The price of Bitcoin is down but, contrary to conventional wisdom, the market for NFTs has not faded. The NFT phenomenon dominated the first quarter of 2021, culminating on March 11th with Beeple’s record price of $69 million at Christie’s. A month later, in mid-April, the price of Bitcoin reached its apex around $63,500. Since then Bitcoin’s dollar price has dropped by more than half. Nevertheless, NFT sales have not just remained on par with the pace of the first quarter of 2021, according to a Dapp Industry Report, but exceeded them in the second quarter.
DappRadar, which tracks blockchain sales, saw that in the second quarter of 2021 NFTs brought in $2.4 billion, slightly above the first quarter’s $2.3 billion. These numbers don’t even account for off-chain sales, transfers that take place through auction houses, as with the Beeple sale. The same report found that sales spiked 111.46% compared to Q1, with the number of active wallets also jumping 151.89% in the same time period.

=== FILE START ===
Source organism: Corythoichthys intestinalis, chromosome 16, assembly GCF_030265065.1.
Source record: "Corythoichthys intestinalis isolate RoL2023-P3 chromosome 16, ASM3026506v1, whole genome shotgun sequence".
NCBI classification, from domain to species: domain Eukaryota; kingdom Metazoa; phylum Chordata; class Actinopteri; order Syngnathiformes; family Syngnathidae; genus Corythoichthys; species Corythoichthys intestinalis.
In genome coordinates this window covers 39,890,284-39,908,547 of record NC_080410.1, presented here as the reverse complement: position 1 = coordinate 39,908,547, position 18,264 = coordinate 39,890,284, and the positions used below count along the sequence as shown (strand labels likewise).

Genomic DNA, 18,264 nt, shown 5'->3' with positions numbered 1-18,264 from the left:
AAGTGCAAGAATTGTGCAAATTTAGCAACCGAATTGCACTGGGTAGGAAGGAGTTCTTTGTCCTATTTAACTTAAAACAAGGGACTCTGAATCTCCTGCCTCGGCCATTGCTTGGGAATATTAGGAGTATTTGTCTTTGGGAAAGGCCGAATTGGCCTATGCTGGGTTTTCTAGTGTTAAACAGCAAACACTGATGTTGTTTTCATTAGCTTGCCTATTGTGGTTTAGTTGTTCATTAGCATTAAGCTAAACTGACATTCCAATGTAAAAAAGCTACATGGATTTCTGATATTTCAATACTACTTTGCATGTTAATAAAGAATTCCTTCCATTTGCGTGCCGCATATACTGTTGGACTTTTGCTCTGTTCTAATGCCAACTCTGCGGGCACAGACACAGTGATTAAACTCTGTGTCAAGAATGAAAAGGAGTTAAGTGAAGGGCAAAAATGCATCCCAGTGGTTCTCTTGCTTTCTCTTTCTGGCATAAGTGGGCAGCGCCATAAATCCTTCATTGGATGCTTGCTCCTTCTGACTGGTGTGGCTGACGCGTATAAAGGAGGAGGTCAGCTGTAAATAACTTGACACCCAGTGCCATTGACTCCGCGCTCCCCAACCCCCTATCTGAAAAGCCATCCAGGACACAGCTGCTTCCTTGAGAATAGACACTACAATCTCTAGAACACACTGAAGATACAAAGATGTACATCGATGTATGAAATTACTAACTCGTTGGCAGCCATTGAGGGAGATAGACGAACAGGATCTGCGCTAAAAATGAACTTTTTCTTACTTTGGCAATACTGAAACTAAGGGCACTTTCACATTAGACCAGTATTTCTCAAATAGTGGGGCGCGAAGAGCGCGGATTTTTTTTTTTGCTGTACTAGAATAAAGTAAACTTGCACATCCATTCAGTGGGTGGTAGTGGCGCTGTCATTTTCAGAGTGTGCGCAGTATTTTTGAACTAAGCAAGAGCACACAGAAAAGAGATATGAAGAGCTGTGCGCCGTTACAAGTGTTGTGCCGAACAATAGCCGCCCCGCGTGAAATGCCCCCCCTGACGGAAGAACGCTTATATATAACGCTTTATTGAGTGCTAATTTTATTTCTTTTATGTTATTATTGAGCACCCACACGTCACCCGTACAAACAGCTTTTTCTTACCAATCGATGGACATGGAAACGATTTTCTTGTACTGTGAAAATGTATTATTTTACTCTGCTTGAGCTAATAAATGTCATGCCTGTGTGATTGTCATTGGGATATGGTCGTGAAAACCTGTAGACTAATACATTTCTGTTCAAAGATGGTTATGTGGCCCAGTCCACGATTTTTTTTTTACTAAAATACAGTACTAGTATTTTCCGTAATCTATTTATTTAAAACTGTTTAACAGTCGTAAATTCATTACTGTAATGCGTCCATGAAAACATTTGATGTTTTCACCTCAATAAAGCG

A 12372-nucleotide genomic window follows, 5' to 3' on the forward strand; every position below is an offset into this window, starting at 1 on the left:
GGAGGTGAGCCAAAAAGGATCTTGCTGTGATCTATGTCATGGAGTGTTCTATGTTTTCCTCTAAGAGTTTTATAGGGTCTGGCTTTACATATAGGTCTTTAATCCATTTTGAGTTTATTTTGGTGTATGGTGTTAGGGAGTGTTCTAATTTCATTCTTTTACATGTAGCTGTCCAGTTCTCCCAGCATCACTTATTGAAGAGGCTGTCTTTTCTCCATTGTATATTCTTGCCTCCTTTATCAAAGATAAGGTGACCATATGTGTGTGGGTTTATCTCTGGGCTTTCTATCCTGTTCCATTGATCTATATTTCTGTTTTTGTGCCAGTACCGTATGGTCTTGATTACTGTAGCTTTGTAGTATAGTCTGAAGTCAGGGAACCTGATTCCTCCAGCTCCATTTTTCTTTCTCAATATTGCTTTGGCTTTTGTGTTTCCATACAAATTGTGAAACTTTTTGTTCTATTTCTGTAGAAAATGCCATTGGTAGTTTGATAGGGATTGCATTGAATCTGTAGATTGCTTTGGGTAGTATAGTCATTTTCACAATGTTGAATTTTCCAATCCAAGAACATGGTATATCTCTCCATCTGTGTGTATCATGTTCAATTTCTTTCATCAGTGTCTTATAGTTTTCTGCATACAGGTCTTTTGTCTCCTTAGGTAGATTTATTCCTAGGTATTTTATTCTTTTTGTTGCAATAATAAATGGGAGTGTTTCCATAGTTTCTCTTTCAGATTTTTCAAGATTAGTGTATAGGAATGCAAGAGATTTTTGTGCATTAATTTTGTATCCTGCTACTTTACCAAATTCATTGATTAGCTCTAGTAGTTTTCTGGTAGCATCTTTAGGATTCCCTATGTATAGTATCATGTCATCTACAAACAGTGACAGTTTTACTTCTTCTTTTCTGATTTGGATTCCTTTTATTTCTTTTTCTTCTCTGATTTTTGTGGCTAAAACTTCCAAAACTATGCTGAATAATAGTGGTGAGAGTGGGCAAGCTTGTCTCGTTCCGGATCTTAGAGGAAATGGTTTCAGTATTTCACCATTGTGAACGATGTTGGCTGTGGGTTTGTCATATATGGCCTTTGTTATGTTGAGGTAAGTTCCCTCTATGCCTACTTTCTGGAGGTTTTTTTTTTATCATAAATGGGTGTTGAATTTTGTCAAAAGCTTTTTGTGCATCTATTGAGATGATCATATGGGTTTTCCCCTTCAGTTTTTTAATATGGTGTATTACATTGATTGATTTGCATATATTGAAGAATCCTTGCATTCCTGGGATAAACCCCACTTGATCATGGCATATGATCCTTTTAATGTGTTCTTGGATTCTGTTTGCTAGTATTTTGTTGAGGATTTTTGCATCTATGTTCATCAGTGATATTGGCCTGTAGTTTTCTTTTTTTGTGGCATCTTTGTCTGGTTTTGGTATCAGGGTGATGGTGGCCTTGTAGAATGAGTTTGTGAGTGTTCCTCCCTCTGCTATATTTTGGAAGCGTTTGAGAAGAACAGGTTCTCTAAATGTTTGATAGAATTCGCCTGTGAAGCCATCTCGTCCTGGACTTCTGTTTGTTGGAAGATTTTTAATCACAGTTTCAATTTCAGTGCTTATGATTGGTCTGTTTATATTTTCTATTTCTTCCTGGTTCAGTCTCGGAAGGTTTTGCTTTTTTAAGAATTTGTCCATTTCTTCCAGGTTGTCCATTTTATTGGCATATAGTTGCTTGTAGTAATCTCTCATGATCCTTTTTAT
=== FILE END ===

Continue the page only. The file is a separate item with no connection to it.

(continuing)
Meanwhile, the NFT marketplace OpenSea is now valued at $1.5 billion, after Silicon Valley venture capital firm Andreessen Horowitz led another round of funding for the company, raising $100 million. This past June alone OpenSea saw $160 million worth of sales.
What’s keeping NFTs afloat? It’s not necessarily art. NFTs are now finding a fast growing utility as “keys” for unique access to experiences and also in gameplay, something experts long predicted would be the ultimate value of non-fungible tokens. Bored Ape Yacht Club uses NFTs as a membership card for their digital “Yacht Club” which mainly consists of access to a Discord server, Telegram chat group, and a digital graffiti wall called “THE BATHROOM.” Bored Ape has had $70 million in sales since its launch in May.
NFTs for gameplay are also doing quite well. For example, Axie Infinity, a play-to-earn game where players breed and sell Pokemon-like “axies” collected $30 million in fees just this past week, which is more than Ethereum, Bitcoin and every other top ranked DeFi app collected in the same time period.
This isn’t to say that more traditional collectibles aren’t doing well. CryptoPunks, a collection of 10,000 unique “Punks” represented by pixelated faces, remain strong. Two Punks, 5002 (2017) and 5690 (2017), sold this past week for $385,000 and $354,000 respectively. Some of the rarest Punks sold in May in the millions, peaking at around $7.5 million on OpenSea. But off chain, NFT sales are stronger. CryptoPunk 7523 (2017) sold for $11.7 million at Christie’s in June. Does that suggest auction houses and galleries might have better luck selling art NFTs than NFT marketplaces? The art world certainly hopes so.